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The Marriage of Figaro at KC’s Lyric Opera

It’s an unexpectedly pleasant thing that I have come to expect good things from Kansas City’s Lyric Opera. Rarely have I felt like this company has delivered the best operatic performances, but it seldom rates as the worst either.

This weekend I was lucky enough to be taken to see the latest production of this opera by my wife and son for a birthday present (amazingly, Figaro has come on or near my birthday many years now). I don’t think I’ve properly thanked them for this gift, but I very much appreciate it and had a great time.

My favorite part of the Lyric’s production this year was the return to a traditional setting but with a spectacular set design that suggested the change in aristocracy occurring at the time while still delivering on a class-stratified society complete with the trappings of a legacy of what we now call old money. The co-production with Opera Philadelphia, San Diego Opera and Palm Beach Opera truly delivered in this respect.

 

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An excellent effort! But, how does one say … ?

Unfortunately, the performance, while uniformly good, failed to achieve greatness at any point. On the ride home, we all agreed that it was a perplexing combination of all members of the cast ‘delivering’ but still missing the mark. I personally believe that Figaro is one of the more laugh-out-loud funny operas you can see. But where the comedy of Cheribino’s  near-capture and incredible escape and coverup should have brought down the house, I think I merely smiled.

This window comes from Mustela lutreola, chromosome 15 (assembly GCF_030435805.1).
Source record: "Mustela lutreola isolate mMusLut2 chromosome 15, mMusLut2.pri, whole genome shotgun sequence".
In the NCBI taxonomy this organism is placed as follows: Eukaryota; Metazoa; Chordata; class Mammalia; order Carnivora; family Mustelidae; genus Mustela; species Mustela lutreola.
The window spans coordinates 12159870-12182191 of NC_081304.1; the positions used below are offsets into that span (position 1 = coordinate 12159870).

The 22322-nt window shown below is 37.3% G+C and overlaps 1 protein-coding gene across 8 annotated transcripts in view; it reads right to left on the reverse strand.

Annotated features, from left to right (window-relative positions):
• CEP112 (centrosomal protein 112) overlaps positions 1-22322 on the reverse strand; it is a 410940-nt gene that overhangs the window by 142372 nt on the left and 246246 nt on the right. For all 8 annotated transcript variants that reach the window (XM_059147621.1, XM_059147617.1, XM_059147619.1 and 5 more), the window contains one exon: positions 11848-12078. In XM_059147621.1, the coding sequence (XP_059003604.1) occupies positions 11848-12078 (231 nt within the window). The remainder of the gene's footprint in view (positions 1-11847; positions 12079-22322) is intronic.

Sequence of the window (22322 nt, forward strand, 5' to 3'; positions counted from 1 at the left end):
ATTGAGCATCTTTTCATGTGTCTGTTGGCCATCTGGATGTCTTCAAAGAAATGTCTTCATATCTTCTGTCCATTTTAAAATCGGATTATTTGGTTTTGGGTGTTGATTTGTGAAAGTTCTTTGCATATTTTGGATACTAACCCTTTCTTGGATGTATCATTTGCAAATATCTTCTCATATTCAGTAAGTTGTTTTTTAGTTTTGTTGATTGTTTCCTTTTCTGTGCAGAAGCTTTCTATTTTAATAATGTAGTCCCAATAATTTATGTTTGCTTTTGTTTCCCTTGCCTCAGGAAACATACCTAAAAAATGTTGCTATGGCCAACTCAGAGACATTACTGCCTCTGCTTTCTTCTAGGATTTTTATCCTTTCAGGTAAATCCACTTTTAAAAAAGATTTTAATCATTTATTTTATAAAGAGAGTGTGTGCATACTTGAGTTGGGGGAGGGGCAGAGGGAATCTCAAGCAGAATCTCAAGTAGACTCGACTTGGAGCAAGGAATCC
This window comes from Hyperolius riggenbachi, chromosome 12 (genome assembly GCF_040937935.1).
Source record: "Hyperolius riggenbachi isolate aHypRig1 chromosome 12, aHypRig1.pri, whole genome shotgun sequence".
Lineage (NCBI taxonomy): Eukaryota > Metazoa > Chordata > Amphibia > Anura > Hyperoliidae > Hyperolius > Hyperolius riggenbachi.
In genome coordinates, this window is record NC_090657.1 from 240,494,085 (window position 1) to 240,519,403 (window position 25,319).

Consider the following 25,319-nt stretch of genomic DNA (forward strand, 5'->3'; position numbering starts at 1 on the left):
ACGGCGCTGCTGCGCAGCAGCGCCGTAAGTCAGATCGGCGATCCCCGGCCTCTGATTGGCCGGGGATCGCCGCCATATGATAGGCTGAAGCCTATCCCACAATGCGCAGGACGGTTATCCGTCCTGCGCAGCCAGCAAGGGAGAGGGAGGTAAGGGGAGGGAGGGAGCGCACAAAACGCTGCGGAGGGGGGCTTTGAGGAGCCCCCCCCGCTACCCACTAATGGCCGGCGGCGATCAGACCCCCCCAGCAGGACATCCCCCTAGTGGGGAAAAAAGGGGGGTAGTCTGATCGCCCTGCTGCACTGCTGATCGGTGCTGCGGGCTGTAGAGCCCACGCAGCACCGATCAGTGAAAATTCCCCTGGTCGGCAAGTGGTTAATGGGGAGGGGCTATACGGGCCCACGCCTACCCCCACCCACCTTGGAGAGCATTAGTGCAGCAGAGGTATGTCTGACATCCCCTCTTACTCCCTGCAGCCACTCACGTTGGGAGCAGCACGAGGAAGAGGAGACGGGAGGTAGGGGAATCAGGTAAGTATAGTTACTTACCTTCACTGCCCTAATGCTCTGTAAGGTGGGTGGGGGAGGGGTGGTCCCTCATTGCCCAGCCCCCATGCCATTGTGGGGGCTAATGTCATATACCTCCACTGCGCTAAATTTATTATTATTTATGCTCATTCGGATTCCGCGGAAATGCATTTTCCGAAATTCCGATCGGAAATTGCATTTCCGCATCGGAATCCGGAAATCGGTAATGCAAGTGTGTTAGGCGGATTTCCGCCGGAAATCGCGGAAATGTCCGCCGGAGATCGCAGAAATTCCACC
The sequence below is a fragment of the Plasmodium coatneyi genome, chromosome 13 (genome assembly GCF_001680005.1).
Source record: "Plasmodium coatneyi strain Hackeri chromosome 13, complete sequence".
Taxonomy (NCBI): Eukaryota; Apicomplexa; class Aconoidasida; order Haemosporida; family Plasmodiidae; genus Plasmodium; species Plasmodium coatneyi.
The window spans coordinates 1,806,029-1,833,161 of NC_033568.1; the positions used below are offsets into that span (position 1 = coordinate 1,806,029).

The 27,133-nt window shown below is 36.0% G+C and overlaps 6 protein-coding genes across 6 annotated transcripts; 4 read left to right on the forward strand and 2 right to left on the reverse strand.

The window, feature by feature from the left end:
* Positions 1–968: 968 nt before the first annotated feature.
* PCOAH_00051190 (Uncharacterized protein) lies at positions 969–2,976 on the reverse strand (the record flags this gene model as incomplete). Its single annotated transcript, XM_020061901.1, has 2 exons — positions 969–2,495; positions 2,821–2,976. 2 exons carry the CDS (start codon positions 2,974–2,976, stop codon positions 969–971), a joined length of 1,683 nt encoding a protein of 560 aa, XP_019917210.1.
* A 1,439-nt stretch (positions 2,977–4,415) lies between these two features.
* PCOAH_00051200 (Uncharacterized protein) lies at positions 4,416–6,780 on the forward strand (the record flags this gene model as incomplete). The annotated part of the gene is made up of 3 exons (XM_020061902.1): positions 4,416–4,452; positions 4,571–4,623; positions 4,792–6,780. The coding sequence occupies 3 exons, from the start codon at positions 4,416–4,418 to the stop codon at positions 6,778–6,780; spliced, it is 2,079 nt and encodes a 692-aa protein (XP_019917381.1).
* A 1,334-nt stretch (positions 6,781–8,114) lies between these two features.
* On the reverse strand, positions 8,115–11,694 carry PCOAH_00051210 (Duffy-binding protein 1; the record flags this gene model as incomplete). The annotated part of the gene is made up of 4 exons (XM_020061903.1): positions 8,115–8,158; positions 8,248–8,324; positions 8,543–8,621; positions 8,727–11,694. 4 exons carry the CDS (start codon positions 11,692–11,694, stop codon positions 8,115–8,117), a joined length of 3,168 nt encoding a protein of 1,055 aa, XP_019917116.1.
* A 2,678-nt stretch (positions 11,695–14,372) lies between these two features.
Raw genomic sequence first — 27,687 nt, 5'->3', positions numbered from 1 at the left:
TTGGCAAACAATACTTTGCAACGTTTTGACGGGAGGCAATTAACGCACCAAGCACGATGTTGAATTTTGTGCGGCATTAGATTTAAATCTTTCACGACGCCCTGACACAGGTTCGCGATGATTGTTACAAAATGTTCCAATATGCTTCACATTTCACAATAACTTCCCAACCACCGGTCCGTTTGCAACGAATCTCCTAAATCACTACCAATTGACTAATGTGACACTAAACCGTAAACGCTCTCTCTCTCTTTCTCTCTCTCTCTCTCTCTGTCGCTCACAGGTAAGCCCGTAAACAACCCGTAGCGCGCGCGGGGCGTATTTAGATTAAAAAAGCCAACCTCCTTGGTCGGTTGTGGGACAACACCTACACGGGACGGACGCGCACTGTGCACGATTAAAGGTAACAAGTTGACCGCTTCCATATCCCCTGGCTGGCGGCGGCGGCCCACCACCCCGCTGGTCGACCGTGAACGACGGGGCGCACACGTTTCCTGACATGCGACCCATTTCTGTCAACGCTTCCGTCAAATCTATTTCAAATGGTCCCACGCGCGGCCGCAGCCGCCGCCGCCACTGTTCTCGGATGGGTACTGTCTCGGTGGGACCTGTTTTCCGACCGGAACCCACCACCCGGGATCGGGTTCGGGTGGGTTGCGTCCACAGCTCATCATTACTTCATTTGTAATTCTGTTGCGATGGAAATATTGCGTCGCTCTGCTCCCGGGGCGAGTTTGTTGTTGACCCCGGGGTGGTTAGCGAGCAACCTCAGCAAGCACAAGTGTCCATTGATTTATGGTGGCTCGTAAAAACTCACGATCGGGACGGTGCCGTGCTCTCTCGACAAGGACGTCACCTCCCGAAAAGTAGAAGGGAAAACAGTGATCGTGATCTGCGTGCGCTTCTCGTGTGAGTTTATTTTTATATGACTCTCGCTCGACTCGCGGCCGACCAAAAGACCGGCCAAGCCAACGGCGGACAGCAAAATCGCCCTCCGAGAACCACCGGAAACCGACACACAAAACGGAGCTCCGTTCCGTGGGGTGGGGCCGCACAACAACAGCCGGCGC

Figaro is written for show-stealing performances. In its original production – in contrast to the portrayal in Peter Schaffer’s Amadeus, there were so many encores in its premier showings that Emporer Joseph insisted that these be limited due to the already long running time of the performance. Cheribino, a soprano en travesti, is almost uniformly the most beloved character in the Opera delivering two perfect arias, Non so più cosa son and Voi che sapete che cosa è amor voicing his struggle to keep up with his wildly raging hormones. Samantha Gossard gave a lovely performance that was well done, but oddly unextraordinary. 

 

Bartolo and Marcellina are two other characters who almost uniformly steal the show for their comedic performances. In last evening’s performance, the two were delightful, but also failed to win the night. One exception to all the ‘merely solid’ performances was the scene in which it is revealed that Figaro is Rafaello, the long-lost illegitimate son of Bartolo and Marcellina. Amazingly, it wasn’t the two older players who made the scene work, but the Count who brought everything together in his whole-hearted display of despair in ever figuring out what the hell was going on around him. In fact, I would say that it was Baritone Edward Parks’ Count Almaviva who rose above all others to make the night a success.